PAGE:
Some twins seek psychotherapy because they feel stuck in their relationship. Diminished communication, lack of physical proximity, angry interactions, or emotional tension can contribute to feeling detached. Many twins can explain why they think their twinship has changed, while others are clueless. My male patients seem more hindered in this capacity. Because they do not seem to need many outside attachments, they are content to hang out with their twin and share activities, hobbies, and sports. Being together without any outside social or peer pressure is a relief. The twin bubble provides one or both siblings with a sense of security, comfort, and containment.
However, as young adulthood approaches, societal expectations begin to weigh heavily on twins who have avoided social pursuits. They often are not particularly interested in or comfortable with dating because the twin connection more than fulfills their needs. However, if one brother becomes less invested in perpetuating the twinship and shows interest in forming significant outside relationships, the other twin might find himself lost and alone. Having never learned to articulate emotions, he has difficulty working through the perceived abandonment.
A young man in his early twenties, whom I will call Bryan, contacted me with such a dilemma. He began seeing a woman at the beginning of his senior year in college. Both he and his identical twin, “Stuart,” attended the same university. At first, Stuart paid little attention to how much time Bryan spent with “Michelle.” While Stuart noted fleetingly that he felt sad that his brother was not around as much as before, he avoided thinking about Bryan’s absence. After the twins graduated and moved to different towns for jobs, Bryan announced to his family that he and Michelle were moving in together.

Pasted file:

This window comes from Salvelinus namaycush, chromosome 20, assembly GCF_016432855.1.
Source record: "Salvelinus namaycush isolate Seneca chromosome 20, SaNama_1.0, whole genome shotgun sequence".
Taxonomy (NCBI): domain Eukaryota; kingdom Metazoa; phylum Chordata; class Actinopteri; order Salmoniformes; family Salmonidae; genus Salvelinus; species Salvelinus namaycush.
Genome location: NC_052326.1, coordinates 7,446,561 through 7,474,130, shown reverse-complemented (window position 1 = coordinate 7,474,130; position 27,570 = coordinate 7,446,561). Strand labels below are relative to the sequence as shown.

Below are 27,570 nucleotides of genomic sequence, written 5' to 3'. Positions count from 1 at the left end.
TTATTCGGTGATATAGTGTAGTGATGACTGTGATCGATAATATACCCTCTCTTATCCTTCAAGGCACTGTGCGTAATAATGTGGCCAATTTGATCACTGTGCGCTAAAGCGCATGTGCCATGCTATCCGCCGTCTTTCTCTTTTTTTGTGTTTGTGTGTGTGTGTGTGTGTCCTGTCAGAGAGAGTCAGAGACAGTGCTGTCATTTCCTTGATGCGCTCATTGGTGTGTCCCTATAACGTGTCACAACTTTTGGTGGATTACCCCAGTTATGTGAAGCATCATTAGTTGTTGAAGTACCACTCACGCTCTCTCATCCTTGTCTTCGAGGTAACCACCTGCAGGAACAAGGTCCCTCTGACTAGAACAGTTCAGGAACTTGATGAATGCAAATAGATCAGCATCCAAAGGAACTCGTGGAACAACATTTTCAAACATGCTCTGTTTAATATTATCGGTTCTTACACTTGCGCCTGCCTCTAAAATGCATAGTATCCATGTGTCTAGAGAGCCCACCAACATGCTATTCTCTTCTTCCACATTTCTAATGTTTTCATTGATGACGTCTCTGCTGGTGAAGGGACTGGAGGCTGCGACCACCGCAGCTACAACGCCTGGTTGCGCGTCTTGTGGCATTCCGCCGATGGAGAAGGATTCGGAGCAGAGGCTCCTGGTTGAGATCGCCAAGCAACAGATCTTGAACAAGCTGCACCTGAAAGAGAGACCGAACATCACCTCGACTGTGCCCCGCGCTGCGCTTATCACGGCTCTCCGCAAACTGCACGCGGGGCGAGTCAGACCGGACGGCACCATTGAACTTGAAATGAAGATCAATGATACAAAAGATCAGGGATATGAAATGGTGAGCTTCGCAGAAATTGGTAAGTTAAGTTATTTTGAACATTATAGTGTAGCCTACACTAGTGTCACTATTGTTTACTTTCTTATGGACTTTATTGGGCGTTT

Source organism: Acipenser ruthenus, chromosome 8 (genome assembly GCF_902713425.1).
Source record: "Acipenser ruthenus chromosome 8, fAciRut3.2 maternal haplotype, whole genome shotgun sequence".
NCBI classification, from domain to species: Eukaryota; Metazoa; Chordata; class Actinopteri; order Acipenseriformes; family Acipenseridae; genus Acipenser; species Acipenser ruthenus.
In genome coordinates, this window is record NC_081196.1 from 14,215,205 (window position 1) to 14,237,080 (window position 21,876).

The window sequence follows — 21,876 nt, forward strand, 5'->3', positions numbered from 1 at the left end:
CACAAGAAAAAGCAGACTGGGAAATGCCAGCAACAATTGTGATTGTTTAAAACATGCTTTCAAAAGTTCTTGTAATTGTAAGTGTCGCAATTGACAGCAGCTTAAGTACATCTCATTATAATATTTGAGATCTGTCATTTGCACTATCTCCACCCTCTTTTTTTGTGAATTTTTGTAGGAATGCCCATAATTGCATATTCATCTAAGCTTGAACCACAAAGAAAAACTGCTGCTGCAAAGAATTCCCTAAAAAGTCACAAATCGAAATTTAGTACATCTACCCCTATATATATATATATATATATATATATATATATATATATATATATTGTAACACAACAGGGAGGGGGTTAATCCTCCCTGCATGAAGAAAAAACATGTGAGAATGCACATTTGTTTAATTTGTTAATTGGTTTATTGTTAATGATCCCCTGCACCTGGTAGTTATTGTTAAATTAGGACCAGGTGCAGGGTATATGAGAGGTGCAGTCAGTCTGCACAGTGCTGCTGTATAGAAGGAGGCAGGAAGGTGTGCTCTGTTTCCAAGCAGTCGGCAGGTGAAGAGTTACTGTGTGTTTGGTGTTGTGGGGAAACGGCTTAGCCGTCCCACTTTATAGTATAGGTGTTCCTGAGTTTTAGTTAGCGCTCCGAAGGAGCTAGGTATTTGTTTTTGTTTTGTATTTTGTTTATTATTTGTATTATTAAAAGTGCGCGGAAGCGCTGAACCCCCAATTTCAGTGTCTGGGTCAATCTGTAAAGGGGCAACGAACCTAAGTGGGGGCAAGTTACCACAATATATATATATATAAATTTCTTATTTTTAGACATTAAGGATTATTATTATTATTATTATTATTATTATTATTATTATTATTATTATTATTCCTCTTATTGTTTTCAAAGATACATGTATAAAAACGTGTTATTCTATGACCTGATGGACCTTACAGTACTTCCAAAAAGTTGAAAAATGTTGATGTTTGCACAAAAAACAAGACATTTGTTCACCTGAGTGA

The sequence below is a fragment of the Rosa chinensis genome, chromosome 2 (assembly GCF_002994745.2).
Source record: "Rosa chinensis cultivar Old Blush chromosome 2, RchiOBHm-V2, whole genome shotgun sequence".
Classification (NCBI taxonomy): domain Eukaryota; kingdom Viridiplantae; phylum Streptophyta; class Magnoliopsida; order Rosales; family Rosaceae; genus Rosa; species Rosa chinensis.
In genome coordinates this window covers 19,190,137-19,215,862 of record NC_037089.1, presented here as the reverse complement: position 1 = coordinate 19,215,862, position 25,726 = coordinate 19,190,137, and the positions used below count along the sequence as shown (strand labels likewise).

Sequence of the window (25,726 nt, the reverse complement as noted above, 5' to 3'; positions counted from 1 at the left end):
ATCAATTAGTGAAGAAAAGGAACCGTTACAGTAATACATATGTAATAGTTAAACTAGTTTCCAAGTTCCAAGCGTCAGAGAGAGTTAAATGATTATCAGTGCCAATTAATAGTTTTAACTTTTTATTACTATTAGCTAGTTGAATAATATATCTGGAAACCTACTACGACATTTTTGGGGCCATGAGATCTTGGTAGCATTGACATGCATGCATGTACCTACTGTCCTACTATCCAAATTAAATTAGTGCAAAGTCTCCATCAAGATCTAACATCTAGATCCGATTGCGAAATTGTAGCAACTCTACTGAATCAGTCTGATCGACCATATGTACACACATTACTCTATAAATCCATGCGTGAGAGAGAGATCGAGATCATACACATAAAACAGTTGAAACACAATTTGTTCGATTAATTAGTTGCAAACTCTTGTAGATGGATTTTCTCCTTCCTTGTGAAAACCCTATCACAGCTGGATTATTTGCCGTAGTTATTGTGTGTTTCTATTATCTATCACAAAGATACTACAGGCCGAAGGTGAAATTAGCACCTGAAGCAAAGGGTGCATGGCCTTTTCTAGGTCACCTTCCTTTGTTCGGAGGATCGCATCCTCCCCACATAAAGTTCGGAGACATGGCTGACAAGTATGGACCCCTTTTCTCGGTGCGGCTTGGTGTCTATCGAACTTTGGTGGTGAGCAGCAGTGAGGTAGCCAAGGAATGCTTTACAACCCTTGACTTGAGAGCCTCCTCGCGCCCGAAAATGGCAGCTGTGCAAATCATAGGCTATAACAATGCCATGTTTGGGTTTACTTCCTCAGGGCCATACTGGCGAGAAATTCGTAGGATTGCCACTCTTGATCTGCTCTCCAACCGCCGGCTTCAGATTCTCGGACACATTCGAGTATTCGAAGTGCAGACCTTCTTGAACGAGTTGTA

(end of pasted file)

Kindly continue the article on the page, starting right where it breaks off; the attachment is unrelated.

The news hit Stuart like a ton of bricks. He was completely unprepared for the torrent of feelings that were unleashed inside of him. He had no ability at that time to articulate his thoughts or feelings. He became depressed, withdrawn, and sullen. He stopped visiting his family. Although he continued to show up for work, being alone at home felt like a death sentence. He stopped eating regularly, gave up his rigorous workouts and outdoor sporting events, and languished in a disoriented emotional oblivion.
Bryan contacted me to find help for Stuart. Bryan was upset to see Stuart so distraught and had difficulty understanding why he was reacting this way. From Bryan’s perspective, living with his girlfriend seemed like a reasonable arrangement. Why was Stuart acting like this was the end of their twinship? Bryan was deeply invested in his love for his brother and could not figure out how his relationship with Michelle nullified his connection with Stuart.
I urged Bryan to read The Same but Different. After he finished it, he told me that the book gave him a new perspective on his twinship with Stuart and on twin relationships in general. He gained insight into Stuart’s reactions and feelings. Bryan has learned to listen to Stuart’s feelings of betrayal and anger without becoming defensive or punitive. Bryan hopes to continue these dialogues with Stuart so they can hear one another’s point of view. If both have opportunities to share their painful feelings, I have hope that their relationship can tolerate divergent attitudes and desires.